It took me 15 years to obtain a bachelor's degree. During that time, I attended four colleges, held 12 different jobs, got married and had a child. I watched classmates younger than me graduate before I did. I watched them start their careers while I felt stuck in mine. I often wondered what was the point. I used to be embarrassed that it took me so long to achieve something many do in four years.
As I graduated college, my son Norrin was diagnosed with autism. At two years old, he couldn't speak, point a finger, clap or engage in pretend play. As I walked in my cap and gown to pomp and circumstance–all I could think about was Norrin and the 20 page-long evaluation of milestones he had yet to meet. I wondered if he would he ever meet them? And when. Whether it came to my life or Norrin's, I was always consumed with thewhen.
That fall I started graduate school. I was over 30 years old and a special needs mom who worked full-time outside of the home. After that first semester, I decided to take a break; the pressure of it all was too much. I joked that it would take another 15 years to graduate. In the months that followed, my family altered their lives to accommodate all of Norrin's therapies.
Still wearing diapers, I put Norrin on a school bus to a special needs preschool. And after school there were more therapies; five, sometimes six days a week, two or more hours a day of services at home. Norrin worked harder than other kid his age I knew. He was always working toward something that came so easily to his peers, such as pointing his finger or playing a game of head, shoulders, knees and toes.
I will never forget the moment when Norrin said his first word, jumped for the very first time or played a game of hide and seek. He did all of these things months after his peers. And with each milestone he reached, we celebrated. Our celebrations are often the things many parents take for granted. We celebrate because we know all the time that's been put into achieving each goal. There is no small feat in our home.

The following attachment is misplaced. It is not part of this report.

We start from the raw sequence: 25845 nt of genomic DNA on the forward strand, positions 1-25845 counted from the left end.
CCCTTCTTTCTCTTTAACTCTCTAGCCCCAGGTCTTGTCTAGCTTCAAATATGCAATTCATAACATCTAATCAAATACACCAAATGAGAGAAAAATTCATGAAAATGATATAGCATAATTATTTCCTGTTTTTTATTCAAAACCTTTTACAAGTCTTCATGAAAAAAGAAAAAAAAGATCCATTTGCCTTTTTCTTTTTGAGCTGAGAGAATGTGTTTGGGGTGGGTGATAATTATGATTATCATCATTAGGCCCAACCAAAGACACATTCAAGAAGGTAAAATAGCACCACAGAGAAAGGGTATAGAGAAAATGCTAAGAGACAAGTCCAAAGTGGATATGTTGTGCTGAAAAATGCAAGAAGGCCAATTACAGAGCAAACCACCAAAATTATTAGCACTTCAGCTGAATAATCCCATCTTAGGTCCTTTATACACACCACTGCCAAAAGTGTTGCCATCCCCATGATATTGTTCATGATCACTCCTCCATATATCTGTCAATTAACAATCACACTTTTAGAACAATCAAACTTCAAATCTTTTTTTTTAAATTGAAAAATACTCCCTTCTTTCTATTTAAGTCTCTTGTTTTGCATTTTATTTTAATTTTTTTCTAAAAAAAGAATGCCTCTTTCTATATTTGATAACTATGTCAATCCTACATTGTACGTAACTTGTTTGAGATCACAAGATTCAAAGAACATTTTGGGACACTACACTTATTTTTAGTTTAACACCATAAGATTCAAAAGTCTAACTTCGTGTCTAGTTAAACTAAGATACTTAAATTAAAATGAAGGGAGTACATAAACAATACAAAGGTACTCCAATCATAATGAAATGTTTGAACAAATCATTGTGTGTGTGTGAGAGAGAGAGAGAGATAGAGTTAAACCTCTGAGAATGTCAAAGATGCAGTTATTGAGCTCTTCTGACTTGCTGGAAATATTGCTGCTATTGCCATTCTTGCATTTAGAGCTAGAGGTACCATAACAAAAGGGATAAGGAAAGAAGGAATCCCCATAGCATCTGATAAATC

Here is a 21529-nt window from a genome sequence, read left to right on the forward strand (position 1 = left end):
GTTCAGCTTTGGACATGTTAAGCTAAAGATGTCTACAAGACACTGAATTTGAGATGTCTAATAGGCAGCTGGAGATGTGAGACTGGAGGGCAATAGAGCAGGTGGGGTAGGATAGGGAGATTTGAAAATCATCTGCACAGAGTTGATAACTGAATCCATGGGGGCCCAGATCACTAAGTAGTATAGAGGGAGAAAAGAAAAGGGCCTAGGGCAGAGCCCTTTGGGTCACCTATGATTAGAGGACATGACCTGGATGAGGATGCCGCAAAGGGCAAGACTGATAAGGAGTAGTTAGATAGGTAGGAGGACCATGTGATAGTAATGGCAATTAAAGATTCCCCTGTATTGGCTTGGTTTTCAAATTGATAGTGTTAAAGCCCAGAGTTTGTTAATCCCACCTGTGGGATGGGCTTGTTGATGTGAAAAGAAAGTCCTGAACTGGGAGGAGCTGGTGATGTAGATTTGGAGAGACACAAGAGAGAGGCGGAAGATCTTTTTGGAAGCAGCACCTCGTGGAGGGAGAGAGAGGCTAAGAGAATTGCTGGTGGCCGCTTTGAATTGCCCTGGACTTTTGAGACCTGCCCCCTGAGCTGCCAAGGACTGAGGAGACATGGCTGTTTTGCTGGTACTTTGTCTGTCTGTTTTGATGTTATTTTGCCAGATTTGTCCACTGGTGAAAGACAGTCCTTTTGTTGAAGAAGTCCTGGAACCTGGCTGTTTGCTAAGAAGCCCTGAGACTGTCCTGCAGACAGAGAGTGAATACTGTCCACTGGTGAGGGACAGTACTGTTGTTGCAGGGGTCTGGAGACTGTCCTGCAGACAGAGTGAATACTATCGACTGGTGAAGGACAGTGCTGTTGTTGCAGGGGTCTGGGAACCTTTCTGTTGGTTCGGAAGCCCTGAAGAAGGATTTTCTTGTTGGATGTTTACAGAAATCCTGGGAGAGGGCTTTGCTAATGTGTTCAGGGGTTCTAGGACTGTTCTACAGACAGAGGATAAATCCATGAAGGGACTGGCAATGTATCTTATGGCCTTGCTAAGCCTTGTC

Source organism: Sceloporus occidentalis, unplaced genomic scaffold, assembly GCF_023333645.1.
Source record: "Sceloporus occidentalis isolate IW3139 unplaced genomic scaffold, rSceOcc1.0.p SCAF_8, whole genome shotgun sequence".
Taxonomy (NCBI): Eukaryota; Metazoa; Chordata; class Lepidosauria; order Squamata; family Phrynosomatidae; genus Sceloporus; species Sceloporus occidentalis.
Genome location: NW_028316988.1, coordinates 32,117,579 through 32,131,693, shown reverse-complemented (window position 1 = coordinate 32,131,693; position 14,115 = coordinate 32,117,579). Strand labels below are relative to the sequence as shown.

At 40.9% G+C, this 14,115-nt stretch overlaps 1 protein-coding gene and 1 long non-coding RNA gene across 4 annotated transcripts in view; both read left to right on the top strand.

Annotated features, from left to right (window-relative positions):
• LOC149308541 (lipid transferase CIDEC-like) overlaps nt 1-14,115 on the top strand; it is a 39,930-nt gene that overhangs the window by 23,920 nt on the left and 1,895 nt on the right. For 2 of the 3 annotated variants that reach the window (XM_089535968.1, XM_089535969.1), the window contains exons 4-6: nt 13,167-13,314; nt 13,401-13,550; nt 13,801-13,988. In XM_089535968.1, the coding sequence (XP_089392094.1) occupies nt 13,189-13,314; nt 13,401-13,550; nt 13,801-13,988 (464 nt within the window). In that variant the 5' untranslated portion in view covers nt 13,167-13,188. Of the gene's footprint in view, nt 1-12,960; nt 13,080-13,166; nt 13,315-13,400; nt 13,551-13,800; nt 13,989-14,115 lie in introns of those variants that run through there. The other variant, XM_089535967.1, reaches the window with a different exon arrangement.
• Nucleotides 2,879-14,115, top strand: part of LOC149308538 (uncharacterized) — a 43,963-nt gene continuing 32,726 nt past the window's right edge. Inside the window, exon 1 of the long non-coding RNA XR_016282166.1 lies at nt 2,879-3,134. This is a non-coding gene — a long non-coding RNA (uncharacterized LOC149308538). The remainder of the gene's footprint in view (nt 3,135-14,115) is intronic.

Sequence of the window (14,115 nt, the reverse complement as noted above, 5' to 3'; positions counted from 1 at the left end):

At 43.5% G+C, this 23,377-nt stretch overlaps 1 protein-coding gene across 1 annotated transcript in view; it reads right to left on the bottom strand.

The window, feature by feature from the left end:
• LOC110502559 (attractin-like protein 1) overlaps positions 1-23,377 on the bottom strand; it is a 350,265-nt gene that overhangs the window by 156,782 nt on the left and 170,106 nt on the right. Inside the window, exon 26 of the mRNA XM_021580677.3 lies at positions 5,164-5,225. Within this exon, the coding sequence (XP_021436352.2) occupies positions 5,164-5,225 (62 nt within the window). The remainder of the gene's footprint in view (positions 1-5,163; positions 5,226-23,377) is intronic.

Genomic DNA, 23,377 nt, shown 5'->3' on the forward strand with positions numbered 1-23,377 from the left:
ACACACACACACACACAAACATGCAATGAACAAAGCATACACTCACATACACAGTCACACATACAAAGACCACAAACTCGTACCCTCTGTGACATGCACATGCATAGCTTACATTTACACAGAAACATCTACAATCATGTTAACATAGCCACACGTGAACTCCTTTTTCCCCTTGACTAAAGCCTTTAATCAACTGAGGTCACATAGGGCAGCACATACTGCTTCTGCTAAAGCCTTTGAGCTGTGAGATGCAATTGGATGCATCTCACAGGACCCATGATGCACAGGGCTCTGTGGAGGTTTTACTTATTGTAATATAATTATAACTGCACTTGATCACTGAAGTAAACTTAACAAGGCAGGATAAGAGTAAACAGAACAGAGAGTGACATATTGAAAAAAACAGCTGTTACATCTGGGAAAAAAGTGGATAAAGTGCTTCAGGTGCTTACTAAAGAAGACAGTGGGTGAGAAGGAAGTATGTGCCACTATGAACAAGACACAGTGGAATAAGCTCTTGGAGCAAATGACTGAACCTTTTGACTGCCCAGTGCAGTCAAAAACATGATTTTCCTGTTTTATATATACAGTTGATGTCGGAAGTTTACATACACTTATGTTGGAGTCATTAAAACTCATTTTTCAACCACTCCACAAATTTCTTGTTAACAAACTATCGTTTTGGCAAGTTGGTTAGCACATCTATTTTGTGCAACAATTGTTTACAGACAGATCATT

It's been almost six years since the diagnosis. We've had several therapists in and out of our home. Norrin's attended three different schools. Being a special-needs parent there are always forms to fill out, appointments to schedule and therapies to try. There have been no quick fixes. Everything we've done has been trial and error. Raising a special needs child has tested my patience and my perseverance.
And the when stopped mattering.
Last spring–20 years after I graduated high school and five years after Norrin was diagnosed–I graduated with a master's degree in Fine Arts. Many of the classmates I started with had long-since graduated and moved on in their careers, pursuing their dreams. There was a time when this would have bothered me. Norrin has taught me to let go of milestone schedules. The only timetable we need to live by, the only one that truly matters, is our own.